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Congressman John Kline listens to local citizens' thoughts on wind turbines at a meeting Monday afternoon in Cannon Falls.

Kline meets with wind opponents

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CANNON FALLS -- "They pretty much tell you 'We're going to be here. Accept it, you don't have a choice,'" Goodhue resident Melody Ryan said of AWA Goodhue Wind, the developer behind a planned wind farm in Goodhue County.

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Ryan was one of about 20 people Monday who contended that AWA Goodhue Wind has been lying to residents within its project footprint. She said a neighbor signed an agreement to be part of the project because he was told that several of his neighbors had also signed -- only to find out they didn't.

"This is common. They lie to people," said Kristi Rosenquist, another Goodhue resident against the wind company.

The wind opponents sat down with District 2 U.S. Rep. John Kline in Cannon Falls on Monday to share their concerns and ask for his help because many felt they were being ignored by the Minnesota Public Utilities Commission, no matter how credible the information they provide.

"They ignore anything we send," Bob Rosenquist of Goodhue said.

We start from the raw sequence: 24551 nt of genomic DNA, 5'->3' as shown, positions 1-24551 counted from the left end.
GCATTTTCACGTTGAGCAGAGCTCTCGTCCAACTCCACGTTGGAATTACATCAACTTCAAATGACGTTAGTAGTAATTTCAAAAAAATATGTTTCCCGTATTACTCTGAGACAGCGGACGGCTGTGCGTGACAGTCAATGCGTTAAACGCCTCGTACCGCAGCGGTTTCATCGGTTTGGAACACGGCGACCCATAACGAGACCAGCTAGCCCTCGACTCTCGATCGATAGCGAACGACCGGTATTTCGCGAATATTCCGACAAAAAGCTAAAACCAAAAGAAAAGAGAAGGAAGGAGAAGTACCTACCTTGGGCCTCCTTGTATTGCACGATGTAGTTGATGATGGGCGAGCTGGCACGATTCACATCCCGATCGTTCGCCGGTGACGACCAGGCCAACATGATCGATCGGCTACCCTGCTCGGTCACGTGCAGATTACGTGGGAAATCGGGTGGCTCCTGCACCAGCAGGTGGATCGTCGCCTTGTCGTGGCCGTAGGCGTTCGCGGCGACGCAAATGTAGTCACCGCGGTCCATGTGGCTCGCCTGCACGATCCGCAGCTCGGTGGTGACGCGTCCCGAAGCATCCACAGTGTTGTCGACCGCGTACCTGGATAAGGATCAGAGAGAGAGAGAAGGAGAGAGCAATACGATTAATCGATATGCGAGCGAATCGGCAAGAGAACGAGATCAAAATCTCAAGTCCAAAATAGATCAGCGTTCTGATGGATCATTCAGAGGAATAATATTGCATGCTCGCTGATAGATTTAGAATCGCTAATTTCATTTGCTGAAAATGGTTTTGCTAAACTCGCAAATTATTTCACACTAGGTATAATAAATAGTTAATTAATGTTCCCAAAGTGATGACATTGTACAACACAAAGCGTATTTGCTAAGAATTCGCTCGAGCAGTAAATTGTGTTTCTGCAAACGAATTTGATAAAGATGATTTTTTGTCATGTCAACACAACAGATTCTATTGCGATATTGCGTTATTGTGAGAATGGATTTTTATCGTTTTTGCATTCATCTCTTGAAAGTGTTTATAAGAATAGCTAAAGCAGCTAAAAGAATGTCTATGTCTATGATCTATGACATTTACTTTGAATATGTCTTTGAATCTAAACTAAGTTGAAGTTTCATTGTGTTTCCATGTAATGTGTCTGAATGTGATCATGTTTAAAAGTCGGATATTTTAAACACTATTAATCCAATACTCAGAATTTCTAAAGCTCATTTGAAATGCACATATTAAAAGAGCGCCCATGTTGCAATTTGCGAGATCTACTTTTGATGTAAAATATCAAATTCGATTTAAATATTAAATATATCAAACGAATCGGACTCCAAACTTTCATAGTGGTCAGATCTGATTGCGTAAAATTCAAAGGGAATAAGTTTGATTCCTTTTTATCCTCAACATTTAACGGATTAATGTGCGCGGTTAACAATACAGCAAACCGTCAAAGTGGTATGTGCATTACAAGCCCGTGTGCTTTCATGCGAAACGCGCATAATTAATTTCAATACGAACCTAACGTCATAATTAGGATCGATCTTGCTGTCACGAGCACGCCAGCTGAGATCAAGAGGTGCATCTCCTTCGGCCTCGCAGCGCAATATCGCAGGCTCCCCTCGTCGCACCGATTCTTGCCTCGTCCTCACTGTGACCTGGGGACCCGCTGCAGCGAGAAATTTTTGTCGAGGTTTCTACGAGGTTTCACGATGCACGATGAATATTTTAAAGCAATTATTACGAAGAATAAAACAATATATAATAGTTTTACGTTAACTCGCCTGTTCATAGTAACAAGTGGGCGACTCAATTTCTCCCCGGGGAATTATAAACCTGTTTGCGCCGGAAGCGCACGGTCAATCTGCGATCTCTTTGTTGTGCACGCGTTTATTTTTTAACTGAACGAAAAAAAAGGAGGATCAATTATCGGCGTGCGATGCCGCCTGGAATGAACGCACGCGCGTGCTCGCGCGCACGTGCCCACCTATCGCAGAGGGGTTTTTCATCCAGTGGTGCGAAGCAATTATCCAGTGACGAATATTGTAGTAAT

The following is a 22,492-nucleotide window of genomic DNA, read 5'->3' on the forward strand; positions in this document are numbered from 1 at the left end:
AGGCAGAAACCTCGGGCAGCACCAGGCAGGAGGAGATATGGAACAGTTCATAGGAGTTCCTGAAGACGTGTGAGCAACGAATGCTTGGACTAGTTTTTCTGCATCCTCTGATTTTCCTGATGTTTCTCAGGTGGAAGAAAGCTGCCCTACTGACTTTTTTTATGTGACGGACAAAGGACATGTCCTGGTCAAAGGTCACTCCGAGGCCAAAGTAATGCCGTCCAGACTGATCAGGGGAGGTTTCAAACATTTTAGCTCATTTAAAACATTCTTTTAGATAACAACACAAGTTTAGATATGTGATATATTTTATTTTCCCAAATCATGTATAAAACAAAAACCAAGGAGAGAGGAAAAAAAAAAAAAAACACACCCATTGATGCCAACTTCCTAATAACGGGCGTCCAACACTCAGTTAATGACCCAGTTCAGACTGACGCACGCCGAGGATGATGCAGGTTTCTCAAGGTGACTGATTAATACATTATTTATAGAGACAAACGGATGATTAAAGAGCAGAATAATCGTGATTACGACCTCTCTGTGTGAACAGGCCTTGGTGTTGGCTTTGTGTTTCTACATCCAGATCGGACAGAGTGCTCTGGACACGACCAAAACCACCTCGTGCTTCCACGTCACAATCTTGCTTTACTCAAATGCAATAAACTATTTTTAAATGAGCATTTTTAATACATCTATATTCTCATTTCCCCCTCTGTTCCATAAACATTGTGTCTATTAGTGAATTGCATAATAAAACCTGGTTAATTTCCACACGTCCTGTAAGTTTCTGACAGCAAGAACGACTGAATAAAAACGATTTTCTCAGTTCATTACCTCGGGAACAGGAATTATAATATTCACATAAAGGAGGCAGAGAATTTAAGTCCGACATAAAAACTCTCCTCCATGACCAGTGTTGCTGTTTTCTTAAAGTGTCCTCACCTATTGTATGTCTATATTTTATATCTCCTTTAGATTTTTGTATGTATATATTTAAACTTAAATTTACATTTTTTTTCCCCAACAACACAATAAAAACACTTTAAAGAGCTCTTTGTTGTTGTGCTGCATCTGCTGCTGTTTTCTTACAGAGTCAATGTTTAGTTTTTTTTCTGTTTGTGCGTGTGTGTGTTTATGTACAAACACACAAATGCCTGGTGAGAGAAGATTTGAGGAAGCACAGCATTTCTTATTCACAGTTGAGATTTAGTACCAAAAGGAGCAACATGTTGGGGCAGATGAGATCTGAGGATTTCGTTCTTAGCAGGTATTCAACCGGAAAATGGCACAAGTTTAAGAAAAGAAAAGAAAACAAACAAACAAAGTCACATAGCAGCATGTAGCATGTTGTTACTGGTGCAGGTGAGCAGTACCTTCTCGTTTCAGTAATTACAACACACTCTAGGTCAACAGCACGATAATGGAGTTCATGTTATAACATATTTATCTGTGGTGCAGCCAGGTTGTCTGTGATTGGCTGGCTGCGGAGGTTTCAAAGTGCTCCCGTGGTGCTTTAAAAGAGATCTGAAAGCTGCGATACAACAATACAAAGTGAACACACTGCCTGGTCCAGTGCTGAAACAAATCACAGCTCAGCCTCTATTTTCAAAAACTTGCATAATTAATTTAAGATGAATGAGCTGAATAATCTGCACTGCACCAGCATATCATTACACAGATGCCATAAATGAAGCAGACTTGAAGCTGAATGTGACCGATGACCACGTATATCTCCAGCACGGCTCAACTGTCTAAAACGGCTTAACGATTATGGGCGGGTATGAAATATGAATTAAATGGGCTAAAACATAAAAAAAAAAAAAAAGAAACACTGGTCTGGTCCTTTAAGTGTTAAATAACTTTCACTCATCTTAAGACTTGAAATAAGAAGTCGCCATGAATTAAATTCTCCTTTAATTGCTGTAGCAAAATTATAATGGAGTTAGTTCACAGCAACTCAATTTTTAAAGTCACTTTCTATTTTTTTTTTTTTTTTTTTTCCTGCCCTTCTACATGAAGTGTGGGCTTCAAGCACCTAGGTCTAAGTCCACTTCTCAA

Citizens thought a more well-known name like Kline's on a letter to the PUC would help shine light on some concerns surrounding the wind farm of which the PUC approved a permit.

"I think ... every kind of pressure we can get, every kind of push we can get makes a difference," Bob Rosenquist added.

Mary Hartman of Rochester asked Kline whether he could appear on a television news program to discuss the hot topic.

Kline reminded citizens that he primarily works on education, work force and armed services issues: He serves on those House committees.

He made no promises, but the congressman did say he doesn't agree with wind energy as a solution.

"I've never been a fan of these wind turbines, I don't like them," Kline said. "Wind doesn't provide electricity. In terms of percentage, it's tiny."

"What's going on at the federal level to keep this out of the county?" Kristi Rosenquist asked Kline.

The congressman said for the past several years, practically anything with the word "green" in front of it was able to secure federal funding.

"There was a sense that we ought to explore any kind of renewable energy that existed," Kline said of the pressure put on legislators.

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